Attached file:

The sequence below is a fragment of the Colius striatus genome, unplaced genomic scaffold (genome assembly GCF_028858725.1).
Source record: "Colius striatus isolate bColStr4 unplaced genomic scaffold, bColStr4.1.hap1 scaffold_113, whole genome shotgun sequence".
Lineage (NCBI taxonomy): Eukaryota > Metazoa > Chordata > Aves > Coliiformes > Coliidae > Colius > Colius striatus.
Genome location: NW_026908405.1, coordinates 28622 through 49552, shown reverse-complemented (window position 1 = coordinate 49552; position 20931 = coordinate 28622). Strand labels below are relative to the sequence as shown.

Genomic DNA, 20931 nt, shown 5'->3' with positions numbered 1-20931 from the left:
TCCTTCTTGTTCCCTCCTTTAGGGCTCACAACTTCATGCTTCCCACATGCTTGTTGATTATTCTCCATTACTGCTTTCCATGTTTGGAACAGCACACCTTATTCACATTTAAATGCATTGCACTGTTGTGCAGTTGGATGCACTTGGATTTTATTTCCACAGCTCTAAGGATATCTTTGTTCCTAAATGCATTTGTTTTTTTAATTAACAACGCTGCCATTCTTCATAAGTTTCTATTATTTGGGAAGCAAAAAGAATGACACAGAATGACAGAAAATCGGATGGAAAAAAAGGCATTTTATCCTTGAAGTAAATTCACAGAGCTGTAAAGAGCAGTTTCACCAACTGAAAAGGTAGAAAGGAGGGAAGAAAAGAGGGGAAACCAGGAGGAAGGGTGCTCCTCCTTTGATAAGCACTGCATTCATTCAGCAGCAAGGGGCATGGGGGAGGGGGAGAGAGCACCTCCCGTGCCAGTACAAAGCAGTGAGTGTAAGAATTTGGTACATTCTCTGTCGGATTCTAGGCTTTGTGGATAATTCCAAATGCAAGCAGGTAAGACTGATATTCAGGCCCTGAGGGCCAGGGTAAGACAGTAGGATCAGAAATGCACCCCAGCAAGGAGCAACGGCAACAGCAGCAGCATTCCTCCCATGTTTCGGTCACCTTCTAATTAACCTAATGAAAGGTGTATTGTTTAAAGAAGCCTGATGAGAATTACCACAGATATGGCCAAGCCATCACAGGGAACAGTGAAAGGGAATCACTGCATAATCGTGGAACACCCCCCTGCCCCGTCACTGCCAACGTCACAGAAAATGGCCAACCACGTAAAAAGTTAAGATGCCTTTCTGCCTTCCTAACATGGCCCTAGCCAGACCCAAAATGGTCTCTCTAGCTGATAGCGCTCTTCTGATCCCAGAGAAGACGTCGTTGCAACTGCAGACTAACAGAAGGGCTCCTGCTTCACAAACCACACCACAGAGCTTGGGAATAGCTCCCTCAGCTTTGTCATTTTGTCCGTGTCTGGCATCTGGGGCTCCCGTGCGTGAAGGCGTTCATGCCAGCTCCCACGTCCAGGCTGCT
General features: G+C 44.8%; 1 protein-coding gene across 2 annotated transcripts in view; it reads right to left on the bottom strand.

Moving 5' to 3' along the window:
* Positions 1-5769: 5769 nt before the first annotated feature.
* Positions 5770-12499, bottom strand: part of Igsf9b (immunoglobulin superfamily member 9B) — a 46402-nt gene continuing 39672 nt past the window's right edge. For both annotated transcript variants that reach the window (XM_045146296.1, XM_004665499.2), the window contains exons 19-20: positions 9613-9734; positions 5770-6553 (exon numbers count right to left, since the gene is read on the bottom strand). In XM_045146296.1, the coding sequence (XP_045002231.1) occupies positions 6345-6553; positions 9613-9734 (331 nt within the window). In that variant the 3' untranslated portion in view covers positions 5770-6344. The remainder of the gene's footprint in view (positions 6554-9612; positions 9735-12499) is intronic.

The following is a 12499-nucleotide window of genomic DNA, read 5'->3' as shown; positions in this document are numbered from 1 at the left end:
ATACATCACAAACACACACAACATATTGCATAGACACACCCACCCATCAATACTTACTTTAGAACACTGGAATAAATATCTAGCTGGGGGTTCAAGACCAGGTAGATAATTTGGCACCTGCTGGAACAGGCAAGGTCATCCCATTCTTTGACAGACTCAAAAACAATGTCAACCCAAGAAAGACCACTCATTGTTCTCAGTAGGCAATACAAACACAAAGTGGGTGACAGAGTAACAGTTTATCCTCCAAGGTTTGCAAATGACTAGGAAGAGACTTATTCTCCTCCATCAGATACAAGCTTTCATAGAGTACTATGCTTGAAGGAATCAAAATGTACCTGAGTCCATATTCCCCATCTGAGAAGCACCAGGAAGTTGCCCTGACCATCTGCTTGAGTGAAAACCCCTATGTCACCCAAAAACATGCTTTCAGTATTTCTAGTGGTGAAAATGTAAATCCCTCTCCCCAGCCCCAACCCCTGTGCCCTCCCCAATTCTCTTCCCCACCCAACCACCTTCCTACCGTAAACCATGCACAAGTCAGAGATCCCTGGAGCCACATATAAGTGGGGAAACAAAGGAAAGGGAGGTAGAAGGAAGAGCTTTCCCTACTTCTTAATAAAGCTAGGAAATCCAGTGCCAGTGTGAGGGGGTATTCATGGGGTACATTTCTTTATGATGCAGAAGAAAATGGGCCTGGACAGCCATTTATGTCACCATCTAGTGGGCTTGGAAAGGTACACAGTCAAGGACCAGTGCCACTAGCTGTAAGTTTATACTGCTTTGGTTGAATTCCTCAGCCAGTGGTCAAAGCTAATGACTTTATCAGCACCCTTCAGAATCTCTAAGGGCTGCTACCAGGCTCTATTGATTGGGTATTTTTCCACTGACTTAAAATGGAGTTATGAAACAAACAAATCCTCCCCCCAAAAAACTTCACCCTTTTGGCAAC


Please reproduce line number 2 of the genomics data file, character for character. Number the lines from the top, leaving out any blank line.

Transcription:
Source record: "Colius striatus isolate bColStr4 unplaced genomic scaffold, bColStr4.1.hap1 scaffold_113, whole genome shotgun sequence".